Realism in the Psalms: The Ship is Going Down!

The early chapters of Romans can be seen as a Great Courtroom Scene where the human race, both Jew and Gentile, because of their depravity, are all found guilty before a righteous God. When the apostle Paul, as a kind of prosecuting attorney, cites passages from the Old Testament to support this indictment, it’s interesting that five out of the six citations come from the Psalms  (14:3; 5:9; 140:3; 10:7; 36:1). This is because the Psalms looks at the human species with a clear–eyed realism and wisdom often found missing from today’s most respected intellectuals. The first citation (Psalms 14:1–3) sets the tone for the passage (Romans 3:10b–12):

“There is no one righteous, not even one; there is no one who understands, no one who seeks God. All have turned away, they have together become worthless; there is no one who does good, not even one.”

The last reference (Psalm 36:1) puts an exclamation mark on the case against humanity:

“There is no fear of God before their eyes.”

This window of insight into the human condition makes the earnest reader of the Psalms wise in many ways:

(1) It gives him or her a starting point in the spiritual life called humility or brokenness. Without the grace of God, we are a moral, spiritual, emotional, and psychological mess. As Jesus said in John 15:5: “…apart from me you can do nothing.” If we don’t begin with this starting point in our Christian pilgrimage–“I’m basically okay; I just need a little help from God now and then”– it will not go well with us. It will be like building a house on a concrete foundation (the starting point) that is cracked, not plumb, and not square. By the time we are building the second floor, the entire house is grossly skewed. It will not endure the storms that are coming its way and great will be its fall: pride goes before a fall.

(2) It helps us sort through the cultural messages we are bombarded with every day. For example: “Follow your heart.”  Sometimes this message is harmless. A young women grows up in a family that pressures her to either become a doctor or lawyer. Her heart is not in this career path. She has gifts in the culinary arts and has a dream of becoming an accomplished chef and restaurant owner. She should follow her heart and pursue this passion instead of trying to make her parents happy. On the other hand, sometimes our culture encourages us to follow our hearts and engage in behavior that goes against the wisdom of God’s word . The link between couples co–habitating before marriage and higher divorce rates is irrefutable. Such decisions are often made because the couple followed their hearts, not recognizing that the heart can be deceitful (Jeremiah 17:9) and is often not a trustworthy compass on our trek through this life.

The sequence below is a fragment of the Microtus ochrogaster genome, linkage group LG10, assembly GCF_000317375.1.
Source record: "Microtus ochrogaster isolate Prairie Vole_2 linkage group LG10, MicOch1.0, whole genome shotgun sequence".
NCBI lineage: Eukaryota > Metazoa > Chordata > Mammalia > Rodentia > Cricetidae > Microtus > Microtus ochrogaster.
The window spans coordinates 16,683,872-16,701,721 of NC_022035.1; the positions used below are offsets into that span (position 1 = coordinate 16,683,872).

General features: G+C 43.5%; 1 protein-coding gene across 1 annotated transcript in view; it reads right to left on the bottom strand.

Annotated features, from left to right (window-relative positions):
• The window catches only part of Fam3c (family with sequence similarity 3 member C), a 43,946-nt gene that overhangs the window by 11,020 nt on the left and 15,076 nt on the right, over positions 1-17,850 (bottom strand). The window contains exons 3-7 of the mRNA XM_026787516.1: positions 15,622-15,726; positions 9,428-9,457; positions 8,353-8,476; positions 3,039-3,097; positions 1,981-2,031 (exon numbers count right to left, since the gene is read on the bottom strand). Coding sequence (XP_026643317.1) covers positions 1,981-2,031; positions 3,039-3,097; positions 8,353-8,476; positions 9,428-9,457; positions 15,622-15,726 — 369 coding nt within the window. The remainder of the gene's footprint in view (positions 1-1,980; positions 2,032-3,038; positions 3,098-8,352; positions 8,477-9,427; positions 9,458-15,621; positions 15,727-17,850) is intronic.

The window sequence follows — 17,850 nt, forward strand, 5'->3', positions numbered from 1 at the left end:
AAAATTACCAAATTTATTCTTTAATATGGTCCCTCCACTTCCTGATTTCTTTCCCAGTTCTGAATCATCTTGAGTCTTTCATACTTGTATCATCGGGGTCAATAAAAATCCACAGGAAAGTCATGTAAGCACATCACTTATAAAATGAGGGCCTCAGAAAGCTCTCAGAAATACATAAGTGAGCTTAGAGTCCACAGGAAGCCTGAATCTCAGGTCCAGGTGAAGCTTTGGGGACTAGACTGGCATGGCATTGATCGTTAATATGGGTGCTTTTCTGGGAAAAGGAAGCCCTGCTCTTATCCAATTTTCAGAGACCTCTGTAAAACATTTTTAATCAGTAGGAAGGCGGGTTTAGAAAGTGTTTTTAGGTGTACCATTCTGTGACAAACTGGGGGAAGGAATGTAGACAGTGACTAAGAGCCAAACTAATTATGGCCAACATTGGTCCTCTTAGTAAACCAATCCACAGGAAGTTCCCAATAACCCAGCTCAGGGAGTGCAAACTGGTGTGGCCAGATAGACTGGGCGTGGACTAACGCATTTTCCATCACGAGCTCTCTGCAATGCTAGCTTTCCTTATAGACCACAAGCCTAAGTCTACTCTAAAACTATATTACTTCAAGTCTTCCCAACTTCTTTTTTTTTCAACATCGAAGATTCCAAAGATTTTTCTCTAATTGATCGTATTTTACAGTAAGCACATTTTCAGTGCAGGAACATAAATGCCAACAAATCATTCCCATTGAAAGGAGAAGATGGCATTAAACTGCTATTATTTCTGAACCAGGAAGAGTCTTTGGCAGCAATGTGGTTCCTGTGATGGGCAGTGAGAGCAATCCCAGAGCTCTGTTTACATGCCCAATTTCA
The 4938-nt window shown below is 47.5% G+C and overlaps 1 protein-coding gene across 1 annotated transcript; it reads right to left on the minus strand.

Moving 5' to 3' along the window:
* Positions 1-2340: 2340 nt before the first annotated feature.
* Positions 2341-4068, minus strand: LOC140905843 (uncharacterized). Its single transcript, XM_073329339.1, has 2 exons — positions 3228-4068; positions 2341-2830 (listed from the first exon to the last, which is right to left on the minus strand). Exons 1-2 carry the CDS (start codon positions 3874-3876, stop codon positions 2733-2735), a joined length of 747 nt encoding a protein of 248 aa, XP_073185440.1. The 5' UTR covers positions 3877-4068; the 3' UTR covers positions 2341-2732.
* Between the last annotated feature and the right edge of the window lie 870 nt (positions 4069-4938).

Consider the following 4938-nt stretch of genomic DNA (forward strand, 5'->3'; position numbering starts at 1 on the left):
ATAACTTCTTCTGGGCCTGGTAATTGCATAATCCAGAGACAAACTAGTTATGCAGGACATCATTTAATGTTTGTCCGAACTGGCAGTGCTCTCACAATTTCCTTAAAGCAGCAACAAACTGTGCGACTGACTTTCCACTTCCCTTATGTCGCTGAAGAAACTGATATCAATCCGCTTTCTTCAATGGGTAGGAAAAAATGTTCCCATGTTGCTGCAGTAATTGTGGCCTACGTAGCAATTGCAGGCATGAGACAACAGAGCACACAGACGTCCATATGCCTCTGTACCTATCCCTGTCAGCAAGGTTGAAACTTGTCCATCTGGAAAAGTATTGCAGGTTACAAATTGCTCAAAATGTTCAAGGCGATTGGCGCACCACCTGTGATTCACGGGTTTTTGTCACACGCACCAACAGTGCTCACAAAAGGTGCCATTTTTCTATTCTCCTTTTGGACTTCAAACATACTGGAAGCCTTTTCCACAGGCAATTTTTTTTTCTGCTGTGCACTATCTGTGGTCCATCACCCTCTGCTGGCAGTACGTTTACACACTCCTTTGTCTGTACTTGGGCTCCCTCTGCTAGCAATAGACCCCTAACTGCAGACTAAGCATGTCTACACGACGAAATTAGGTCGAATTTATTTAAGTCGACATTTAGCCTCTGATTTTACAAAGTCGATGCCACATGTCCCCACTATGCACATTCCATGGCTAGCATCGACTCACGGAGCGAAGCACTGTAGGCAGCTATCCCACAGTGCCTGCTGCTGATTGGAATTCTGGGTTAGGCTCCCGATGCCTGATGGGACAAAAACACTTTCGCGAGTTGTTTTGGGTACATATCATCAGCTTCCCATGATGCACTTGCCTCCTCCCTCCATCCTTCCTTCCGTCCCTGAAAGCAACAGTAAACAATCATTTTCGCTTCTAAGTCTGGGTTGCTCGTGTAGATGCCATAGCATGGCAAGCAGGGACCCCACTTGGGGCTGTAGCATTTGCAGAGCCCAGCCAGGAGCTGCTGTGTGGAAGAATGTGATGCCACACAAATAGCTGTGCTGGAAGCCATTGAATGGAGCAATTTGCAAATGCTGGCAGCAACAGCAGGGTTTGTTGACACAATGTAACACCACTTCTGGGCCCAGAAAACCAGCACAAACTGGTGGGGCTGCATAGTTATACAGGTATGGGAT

(3) It gives us wisdom in understanding the larger social issues of our day. Throughout much of the 20th century and into the 21st, many secular intellectuals were convinced that people were basically good and that their bad behavior was mostly due to poverty and a lack of education. Today, though poverty is still a major issue, the world has never been better fed and well–educated but the evidence of human depravity is still all around us. Wars, genocide, sexual immorality, abortion, greed, oppression of the poor, man’s inhumanity to man. This state of affairs is only changed when hearts are changed; if not, we are merely rearranging the deck chairs on the Titanic. May God raise up a glorious Church that becomes a Lifeboat that carries the fleeing masses to the arms of a merciful God.

ybic, Jonathan





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